“We discovered the compounds that were adversely impacting a drinking water treatment plant in São Paulo state. Because of our work we were able to protect the health of more than 60,000 people,” said Gisela De Aragão Umbuzeiro, an associate professor and Fulbright Fellow who would go on to work with Freeman on a project in his lab at NC State. “At that time I learned what an outstanding professor and mentor he is. He knows really a lot about chemistry of dyes and he is always keen to share his knowledge with his students from all levels.”
On April 26, 2017, Freeman was honored specifically for his research, being named a member of NC State’s Research Leadership Academy (RLA). The RLA promotes a culture of leadership in research, scholarship and mentoring at NC State. The academy operates as the faculty-driven epicenter for the development and implementation of best practices in the empowerment of faculty at all levels and represents the varied knowledge, expertise and backgrounds of NC State faculty. As a new RLA member, he also received the Alumni Association Outstanding Research Award.
Engagement and Extension
Freeman’s world-class standing in his field has been validated over the years not only by praise from colleagues and students, awards and receipt of an endowed professorship, but also by his selection as co-editor of Dyes and Pigments, the top journal in his field. He serves on three additional editorial boards in the textile coloration arena; has co-edited four books; authored or co-authored well over 200 scientific papers; and continues to be in high demand as a speaker before international audiences. In addition, he has consulted for more than 20 companies.
In 2004, Freeman received the highest award given in the field of textile chemistry, The Olney Medal, presented by the American Association of Textile Chemists and Colorists for outstanding achievement in the field. To this recognition, the Society of Dyers and Colourists added its Gold Medal, in 2012, for sustained contributions to coloration publications.
While maintaining an outstanding record as a researcher, Freeman served eight years as associate head and director of graduate programs in the Textile Engineering, Chemistry and Science department, followed by 12 years as associate dean for research at the College level. In this role, Freeman steered the College’s research strategy and helped to more than triple the schools’ extramural research budget.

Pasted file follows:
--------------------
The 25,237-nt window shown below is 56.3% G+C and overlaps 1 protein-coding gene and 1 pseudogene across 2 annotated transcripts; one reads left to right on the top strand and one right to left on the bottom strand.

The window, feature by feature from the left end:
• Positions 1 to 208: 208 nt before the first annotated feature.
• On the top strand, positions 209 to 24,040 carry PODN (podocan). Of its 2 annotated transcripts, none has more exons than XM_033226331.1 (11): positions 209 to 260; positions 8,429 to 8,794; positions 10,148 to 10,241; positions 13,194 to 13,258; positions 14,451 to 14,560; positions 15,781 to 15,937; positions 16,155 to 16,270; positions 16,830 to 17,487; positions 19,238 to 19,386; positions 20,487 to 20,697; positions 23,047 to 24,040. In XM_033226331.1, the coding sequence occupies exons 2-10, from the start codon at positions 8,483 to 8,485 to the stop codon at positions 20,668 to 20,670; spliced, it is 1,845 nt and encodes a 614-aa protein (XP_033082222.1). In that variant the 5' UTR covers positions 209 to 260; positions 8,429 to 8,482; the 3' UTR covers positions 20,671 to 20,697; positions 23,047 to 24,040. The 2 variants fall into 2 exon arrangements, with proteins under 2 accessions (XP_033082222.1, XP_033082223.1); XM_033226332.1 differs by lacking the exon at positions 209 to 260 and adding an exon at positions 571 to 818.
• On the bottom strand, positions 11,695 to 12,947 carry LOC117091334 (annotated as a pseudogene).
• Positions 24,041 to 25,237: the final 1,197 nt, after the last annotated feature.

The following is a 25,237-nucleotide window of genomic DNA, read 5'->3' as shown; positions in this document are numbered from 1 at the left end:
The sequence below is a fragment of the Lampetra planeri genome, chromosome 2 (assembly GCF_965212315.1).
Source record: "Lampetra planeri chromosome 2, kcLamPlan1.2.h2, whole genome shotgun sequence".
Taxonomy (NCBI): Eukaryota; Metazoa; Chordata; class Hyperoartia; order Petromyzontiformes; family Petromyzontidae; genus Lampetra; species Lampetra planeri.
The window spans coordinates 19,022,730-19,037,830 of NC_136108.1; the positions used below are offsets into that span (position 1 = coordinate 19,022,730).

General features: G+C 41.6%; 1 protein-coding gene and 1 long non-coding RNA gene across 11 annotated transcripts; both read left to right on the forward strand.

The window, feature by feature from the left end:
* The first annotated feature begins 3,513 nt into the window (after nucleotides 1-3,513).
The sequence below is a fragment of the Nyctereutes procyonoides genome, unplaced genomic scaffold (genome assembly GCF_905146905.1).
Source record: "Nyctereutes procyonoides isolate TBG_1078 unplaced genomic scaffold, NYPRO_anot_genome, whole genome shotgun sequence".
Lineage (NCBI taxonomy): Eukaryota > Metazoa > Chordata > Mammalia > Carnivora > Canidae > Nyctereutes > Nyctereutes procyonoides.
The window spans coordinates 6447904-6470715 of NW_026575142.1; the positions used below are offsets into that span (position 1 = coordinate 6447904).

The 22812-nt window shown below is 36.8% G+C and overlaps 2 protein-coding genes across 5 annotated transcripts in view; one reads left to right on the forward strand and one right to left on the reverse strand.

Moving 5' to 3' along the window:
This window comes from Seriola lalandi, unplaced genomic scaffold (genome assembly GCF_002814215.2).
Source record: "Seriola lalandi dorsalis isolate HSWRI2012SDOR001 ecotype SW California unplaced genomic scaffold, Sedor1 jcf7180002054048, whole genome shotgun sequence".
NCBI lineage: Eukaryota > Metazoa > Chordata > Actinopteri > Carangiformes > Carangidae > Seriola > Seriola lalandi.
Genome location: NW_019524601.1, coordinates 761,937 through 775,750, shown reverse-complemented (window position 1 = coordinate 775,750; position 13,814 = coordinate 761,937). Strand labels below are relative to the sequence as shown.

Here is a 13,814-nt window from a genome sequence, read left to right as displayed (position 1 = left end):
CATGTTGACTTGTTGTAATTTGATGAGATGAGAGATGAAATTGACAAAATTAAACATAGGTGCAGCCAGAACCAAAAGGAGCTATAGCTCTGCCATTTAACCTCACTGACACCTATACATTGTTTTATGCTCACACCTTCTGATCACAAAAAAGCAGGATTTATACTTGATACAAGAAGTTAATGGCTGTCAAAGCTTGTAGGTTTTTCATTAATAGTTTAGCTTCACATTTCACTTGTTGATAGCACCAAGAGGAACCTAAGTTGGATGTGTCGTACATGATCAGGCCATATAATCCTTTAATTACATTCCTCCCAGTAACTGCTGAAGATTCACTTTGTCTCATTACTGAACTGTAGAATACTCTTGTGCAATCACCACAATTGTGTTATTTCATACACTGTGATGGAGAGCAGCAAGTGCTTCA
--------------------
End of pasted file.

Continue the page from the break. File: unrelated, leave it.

During this time, Freeman continued to teach a full load of undergraduate and graduate courses, along with the research and administrative load. He now teaches required and elective courses to undergraduate students in the color chemistry program, along with his doctoral course in dye chemistry, earning high marks for his level of preparation and ability to communicate complex course material in understandable terms.
In addition to building a strong record of personal achievements, Freeman has served as mentor to various colleagues, helping to nurture the next generation of NC State faculty.
“Dr. Freeman’s unwavering commitment to fundamental principles of ethics, integrity, quality and service to his fellow citizens are a guiding light and inspiration to all who have the pleasure of working with him. He cares about the journey and development of the whole individual, not just their research success or educational success. I would not be in the remarkably privileged position I am today if it were not for Dr. Freeman’s mentorship of me,” said Hinks.
For Freeman, the Holladay Medal brings gratitude. Not only for the recognition, but for those who have been a part of his NC State career.
“When considering the group of extraordinary faculty who have received this medal, it was rewarding to learn that my peers viewed my career at NC State in the same light. It has been a pleasure to work with the groups of amazing students and colleagues who made this honor possible. They were and are not only gifted academics but also wonderful people,” said Freeman.